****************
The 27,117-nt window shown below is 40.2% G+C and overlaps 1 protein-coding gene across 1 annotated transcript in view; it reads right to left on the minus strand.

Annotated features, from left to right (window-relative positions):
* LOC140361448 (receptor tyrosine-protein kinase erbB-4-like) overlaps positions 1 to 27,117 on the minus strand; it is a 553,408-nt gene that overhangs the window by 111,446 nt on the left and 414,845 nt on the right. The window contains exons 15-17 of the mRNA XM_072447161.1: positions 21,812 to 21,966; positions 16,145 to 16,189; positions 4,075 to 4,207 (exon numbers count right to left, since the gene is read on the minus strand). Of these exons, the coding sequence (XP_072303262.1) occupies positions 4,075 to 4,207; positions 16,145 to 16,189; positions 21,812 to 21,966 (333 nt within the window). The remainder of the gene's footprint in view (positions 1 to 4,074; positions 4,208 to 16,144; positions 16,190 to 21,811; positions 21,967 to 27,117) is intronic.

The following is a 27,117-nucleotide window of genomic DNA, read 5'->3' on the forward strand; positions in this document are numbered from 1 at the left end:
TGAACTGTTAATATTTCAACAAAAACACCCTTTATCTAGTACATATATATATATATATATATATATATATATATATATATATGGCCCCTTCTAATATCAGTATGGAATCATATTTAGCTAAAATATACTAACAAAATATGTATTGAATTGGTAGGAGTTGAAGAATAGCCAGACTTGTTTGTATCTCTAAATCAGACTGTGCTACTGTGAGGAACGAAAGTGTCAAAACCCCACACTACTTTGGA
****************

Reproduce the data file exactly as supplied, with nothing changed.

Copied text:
The 27,117-nt window shown below is 40.2% G+C and overlaps 1 protein-coding gene across 1 annotated transcript in view; it reads right to left on the minus strand.

Annotated features, from left to right (window-relative positions):
* LOC140361448 (receptor tyrosine-protein kinase erbB-4-like) overlaps positions 1 to 27,117 on the minus strand; it is a 553,408-nt gene that overhangs the window by 111,446 nt on the left and 414,845 nt on the right. The window contains exons 15-17 of the mRNA XM_072447161.1: positions 21,812 to 21,966; positions 16,145 to 16,189; positions 4,075 to 4,207 (exon numbers count right to left, since the gene is read on the minus strand). Of these exons, the coding sequence (XP_072303262.1) occupies positions 4,075 to 4,207; positions 16,145 to 16,189; positions 21,812 to 21,966 (333 nt within the window). The remainder of the gene's footprint in view (positions 1 to 4,074; positions 4,208 to 16,144; positions 16,190 to 21,811; positions 21,967 to 27,117) is intronic.

The following is a 27,117-nucleotide window of genomic DNA, read 5'->3' on the forward strand; positions in this document are numbered from 1 at the left end:
TGAACTGTTAATATTTCAACAAAAACACCCTTTATCTAGTACATATATATATATATATATATATATATATATATATATATATGGCCCCTTCTAATATCAGTATGGAATCATATTTAGCTAAAATATACTAACAAAATATGTATTGAATTGGTAGGAGTTGAAGAATAGCCAGACTTGTTTGTATCTCTAAATCAGACTGTGCTACTGTGAGGAACGAAAGTGTCAAAACCCCACACTACTTTGGA